"I feel very sorry because it's a very important company and they've been super competitive in F1, but it's something we've been expecting with some of the big manufacturers," added Mosley.
"It's not possible that they go on spending the sort of money they're spending with the industry as a whole in so much trouble.
"All of these companies have problems, they're shutting factories, putting people on short-term contracts and even in most cases depending on taxpayers money, through things like scrapping schemes.
"So it doesn't really fit that they spend a great deal on F1 so we still need to get the cost down to show they're not wasting money."
Mosley's row with the chiefs of many leading F1 teams over a planned budgetary cap have been one of the main talking points of the sport this year, after a very public row between the two sides.
With somebody whose core business is not F1, there's always the possibility they're going to leave
And he said as the reality of the situation became more clear, he was happy to be more direct in his approach to get things done.
"Team principals who run the teams don't want their budgets cut but we're now going over their heads to the chief execs of these big companies saying 'you've got to back us up in efforts to get costs down', - and I think all the indications are that this will happen," he stated.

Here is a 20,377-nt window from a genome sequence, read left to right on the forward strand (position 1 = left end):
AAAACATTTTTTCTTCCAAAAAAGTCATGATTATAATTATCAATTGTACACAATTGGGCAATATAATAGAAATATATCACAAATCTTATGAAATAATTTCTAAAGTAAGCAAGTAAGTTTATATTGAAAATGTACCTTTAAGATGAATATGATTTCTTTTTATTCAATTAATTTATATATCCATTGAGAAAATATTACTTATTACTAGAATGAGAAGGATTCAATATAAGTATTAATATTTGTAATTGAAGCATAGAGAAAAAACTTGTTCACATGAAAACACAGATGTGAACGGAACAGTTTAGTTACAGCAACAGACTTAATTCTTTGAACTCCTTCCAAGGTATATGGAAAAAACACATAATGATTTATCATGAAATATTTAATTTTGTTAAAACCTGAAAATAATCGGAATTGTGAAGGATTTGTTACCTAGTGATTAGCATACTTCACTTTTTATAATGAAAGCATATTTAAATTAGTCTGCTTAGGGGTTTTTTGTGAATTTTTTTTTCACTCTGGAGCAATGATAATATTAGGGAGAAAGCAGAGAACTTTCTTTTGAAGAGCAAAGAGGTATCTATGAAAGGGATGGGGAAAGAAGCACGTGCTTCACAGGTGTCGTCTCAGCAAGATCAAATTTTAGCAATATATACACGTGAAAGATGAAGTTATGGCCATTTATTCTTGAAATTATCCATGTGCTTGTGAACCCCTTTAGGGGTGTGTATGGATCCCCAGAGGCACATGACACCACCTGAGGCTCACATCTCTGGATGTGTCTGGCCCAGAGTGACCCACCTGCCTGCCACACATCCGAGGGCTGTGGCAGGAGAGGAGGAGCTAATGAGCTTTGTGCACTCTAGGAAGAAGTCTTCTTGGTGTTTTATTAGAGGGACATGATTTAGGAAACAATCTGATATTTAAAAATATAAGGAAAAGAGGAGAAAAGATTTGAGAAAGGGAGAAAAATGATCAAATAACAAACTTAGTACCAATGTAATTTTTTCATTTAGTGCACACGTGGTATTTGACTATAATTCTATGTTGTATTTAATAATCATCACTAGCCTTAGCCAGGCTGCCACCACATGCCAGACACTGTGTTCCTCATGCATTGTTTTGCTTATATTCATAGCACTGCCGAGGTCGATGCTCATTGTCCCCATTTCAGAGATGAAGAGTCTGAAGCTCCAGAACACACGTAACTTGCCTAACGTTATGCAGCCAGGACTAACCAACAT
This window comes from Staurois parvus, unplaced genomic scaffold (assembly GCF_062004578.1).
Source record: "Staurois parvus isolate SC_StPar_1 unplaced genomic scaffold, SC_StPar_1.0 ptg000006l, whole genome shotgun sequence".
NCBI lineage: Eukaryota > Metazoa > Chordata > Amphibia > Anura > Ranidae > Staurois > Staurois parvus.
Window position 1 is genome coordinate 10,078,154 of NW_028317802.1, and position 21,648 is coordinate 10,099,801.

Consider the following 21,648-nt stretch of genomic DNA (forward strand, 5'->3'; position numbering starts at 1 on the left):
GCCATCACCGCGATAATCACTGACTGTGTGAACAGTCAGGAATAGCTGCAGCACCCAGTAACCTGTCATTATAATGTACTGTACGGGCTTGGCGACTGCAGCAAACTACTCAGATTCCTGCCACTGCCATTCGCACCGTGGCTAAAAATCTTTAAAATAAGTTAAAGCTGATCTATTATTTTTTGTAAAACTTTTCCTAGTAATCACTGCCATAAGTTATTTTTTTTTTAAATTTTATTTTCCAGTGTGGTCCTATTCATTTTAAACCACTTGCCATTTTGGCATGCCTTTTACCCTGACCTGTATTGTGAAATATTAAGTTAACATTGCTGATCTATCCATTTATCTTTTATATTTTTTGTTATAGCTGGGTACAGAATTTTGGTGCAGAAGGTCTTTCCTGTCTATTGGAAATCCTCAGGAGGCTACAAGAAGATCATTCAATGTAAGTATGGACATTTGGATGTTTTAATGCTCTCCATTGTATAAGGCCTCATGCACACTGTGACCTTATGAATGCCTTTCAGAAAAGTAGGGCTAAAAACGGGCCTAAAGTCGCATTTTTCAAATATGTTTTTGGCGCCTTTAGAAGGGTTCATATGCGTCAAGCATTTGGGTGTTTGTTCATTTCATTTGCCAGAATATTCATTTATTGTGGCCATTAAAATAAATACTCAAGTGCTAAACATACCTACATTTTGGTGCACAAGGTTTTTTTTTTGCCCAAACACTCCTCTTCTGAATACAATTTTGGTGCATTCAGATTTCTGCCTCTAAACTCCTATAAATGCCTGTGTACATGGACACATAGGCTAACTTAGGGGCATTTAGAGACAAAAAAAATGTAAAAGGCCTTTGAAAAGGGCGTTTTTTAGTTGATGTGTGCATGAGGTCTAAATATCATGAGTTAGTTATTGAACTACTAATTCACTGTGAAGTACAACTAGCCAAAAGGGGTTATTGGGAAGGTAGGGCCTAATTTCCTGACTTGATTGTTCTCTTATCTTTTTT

"I don't know that we'll get a budgetary cap, but we may get a significant reduction in expenditure.
"Teams are making efforts to reduce but we don't think they've gone far enough or fast enough."
Mosley said he had no reason to expect any more teams to bail out on next year - but he was not being complacent.
"There are rumours, but there are always rumours, so we don't pay attention until we get concrete information," he said.
"All the manufacturers to some extent have to be kept an eye on, as they've all come in and out (of the competition) on more than one occasion.
"You always have a worry about a manufacturer as it's not their core business.
"Somebody like BMW, their business is making cars, whereas for Williams, F1 is their business.
"With somebody whose core business is not F1, there's always the possibility they're going to leave."
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